Founded by great grand-father of the first Shabdrung, the Dzong was initially built as a monastery in 1549. The Dzong is now used as administrative centre for Bumthang valley, and houses the regional monk body.

KONCHOGSUM LHAKHANG
A 6th century building it was renovated in 1995 with its present day look. The large bell now displayed in the National Museum at Paro is from here. It is believed that when this bell was rung it could be heard all the way in Lhasa in Tibet. During the 17th century a Tibetan Army tried to steal this bell but was too heavy and they dropped it and cracked it.

CHANKHAR LHAKHANG
Changkhar Lhakhang is the site of the palace of the Indian King Sindhu Raja. Its simplicity makes it looks like an ordinary village house, original built of iron hence the name Chankhar, meaning iron castle. It was rebuilt in the 14th century by a Saint called- Dorji Lingpa.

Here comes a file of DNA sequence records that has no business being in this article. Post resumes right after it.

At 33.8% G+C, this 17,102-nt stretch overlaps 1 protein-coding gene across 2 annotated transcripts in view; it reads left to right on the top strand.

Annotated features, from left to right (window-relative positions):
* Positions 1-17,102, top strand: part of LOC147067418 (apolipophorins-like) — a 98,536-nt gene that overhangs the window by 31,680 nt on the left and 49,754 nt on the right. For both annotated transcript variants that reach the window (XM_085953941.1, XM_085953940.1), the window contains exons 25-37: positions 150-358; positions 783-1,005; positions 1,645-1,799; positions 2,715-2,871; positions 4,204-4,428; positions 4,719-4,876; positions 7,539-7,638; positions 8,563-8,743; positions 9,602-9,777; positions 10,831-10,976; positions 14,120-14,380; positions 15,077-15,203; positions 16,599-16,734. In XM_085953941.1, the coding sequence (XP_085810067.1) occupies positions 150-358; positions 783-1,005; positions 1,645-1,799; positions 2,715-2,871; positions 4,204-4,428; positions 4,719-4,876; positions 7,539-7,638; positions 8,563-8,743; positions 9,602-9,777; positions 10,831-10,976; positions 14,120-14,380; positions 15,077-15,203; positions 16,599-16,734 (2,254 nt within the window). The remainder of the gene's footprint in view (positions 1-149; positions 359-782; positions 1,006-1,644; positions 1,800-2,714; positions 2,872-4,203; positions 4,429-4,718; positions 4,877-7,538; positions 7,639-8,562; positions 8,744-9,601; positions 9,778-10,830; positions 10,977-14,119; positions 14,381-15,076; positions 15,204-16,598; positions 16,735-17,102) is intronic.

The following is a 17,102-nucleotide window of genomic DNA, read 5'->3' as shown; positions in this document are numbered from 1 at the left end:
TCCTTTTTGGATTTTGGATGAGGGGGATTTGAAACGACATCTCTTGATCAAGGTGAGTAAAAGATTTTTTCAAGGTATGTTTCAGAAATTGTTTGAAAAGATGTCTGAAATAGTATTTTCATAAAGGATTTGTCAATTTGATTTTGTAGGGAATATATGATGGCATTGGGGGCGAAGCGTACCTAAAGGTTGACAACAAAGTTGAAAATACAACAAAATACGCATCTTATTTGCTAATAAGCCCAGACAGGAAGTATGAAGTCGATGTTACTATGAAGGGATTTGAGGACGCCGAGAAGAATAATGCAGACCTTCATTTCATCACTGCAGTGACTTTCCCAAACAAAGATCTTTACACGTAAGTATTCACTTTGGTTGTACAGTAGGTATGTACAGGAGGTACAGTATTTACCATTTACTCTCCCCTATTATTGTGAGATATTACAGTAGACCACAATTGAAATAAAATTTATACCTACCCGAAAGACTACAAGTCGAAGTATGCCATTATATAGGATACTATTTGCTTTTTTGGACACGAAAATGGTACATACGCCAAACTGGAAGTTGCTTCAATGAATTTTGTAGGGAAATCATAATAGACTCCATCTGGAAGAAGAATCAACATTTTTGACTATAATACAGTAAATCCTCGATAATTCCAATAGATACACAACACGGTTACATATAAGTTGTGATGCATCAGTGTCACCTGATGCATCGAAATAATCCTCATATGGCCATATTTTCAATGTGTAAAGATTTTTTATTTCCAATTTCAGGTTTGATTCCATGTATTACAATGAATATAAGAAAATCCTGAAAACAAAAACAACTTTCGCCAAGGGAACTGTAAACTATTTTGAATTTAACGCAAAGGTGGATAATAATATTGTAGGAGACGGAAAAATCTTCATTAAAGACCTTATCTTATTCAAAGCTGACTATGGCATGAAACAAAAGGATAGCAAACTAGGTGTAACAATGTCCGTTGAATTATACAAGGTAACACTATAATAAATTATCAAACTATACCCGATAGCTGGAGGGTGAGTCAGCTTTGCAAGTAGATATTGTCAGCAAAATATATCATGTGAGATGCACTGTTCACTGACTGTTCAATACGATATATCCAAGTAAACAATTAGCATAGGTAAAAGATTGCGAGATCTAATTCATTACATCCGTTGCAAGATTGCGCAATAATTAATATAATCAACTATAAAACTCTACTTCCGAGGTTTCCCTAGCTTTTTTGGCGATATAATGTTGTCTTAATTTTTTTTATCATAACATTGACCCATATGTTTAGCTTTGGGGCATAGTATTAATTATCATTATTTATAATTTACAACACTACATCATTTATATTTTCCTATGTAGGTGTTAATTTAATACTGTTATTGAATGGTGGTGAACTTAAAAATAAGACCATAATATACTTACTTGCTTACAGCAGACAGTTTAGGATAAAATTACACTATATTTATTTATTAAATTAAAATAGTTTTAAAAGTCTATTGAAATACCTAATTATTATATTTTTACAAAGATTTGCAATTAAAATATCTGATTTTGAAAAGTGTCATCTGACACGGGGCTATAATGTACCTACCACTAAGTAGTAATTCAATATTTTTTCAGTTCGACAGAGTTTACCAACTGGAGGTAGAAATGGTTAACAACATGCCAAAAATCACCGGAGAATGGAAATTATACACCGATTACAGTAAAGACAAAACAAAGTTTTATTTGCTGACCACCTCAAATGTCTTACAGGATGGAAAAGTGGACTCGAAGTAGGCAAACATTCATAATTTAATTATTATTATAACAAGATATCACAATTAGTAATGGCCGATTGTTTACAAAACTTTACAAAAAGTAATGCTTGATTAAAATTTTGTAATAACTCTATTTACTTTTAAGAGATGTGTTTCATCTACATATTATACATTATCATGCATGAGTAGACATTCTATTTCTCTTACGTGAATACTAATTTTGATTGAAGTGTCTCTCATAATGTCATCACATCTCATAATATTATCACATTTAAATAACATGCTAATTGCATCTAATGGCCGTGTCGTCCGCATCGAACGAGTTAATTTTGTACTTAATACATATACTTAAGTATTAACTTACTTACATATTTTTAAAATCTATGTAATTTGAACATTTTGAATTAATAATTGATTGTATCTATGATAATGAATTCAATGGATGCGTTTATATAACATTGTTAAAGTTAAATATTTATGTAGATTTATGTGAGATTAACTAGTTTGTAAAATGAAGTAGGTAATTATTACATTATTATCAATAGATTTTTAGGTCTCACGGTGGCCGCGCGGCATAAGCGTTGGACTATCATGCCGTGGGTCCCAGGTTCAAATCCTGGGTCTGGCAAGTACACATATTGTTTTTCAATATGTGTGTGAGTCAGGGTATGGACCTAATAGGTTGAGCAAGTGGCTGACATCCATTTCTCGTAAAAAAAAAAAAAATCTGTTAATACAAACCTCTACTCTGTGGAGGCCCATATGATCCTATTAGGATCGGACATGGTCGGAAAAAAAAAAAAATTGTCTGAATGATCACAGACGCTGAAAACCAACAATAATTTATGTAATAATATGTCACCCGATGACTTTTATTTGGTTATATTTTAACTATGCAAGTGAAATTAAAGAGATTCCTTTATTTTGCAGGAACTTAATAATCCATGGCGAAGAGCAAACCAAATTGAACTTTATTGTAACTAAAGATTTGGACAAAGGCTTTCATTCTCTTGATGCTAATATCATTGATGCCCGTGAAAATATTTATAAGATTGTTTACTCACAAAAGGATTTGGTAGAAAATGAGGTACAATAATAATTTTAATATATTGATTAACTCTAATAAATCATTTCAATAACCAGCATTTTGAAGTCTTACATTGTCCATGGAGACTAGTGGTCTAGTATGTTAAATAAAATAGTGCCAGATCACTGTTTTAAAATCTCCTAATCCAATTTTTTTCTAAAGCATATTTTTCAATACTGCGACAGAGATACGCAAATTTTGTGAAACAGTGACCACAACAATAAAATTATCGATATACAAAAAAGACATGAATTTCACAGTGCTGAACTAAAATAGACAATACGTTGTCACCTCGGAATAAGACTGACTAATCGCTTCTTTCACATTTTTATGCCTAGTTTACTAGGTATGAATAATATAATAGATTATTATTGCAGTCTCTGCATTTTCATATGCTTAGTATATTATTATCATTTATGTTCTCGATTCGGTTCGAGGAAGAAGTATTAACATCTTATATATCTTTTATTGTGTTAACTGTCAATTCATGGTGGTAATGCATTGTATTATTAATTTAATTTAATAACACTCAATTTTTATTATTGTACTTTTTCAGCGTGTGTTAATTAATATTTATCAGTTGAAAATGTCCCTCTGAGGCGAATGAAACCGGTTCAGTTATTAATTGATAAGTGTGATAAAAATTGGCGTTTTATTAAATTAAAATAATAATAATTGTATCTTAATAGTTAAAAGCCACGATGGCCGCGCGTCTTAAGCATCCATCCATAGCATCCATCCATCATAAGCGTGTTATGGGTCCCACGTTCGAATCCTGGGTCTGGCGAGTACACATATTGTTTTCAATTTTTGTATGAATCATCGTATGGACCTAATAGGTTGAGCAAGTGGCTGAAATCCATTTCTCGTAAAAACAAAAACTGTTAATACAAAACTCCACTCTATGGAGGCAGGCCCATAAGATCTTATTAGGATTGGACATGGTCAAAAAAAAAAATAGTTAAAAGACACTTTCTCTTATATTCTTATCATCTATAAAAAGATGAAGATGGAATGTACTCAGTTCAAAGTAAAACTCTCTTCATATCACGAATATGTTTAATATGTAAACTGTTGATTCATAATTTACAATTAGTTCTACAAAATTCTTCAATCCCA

MEMBARTSHO - THE BURNING LAKE
A wide spot on the Tang Chhu (chhu - water / river), this is considered to be one of the greatest pilgrimage sites of Bhutan. Pema Linga found several of Guru Rinpoche's hidden treasures here. The importance of this site is indicated by the extensive array of prayer flags and the small clay offerings called 'Tse Tsa' in rock niches.

UGYENCHHOLING PALACE
Also in the Tang valley, was restored in 19th century, and houses the Family Museum with permanent exhibits recreated to capture the ambience of the lifestyle of the Trongsa Penelop (Governor) Tshokey Dorji and his household.

TANG RIMOCHEN LHAKHANG
This is a sacred place of Guru Rimpoche. A rock in front of temple bears a body print of the Guru and two khandroms (female celestial being). The site is named after the tiger stripe markings on the cliff. Footprints of the Guru and his consorts Mandarava and Yeshe Chhogyal are found below the lhakhang. Two large boulders nearby are said to be male and female jachungs (garudas).

KUNZANGDRAK GOEMBA
This is two hours walk above Chel Tang Valley. It is one of the most important sites related to Pemalingpa the great treasure discoverer in Bhutan, who also constructed the Goemba in 1488. Most of his sacred relics are kept here including the gilded stone bearing his footprint.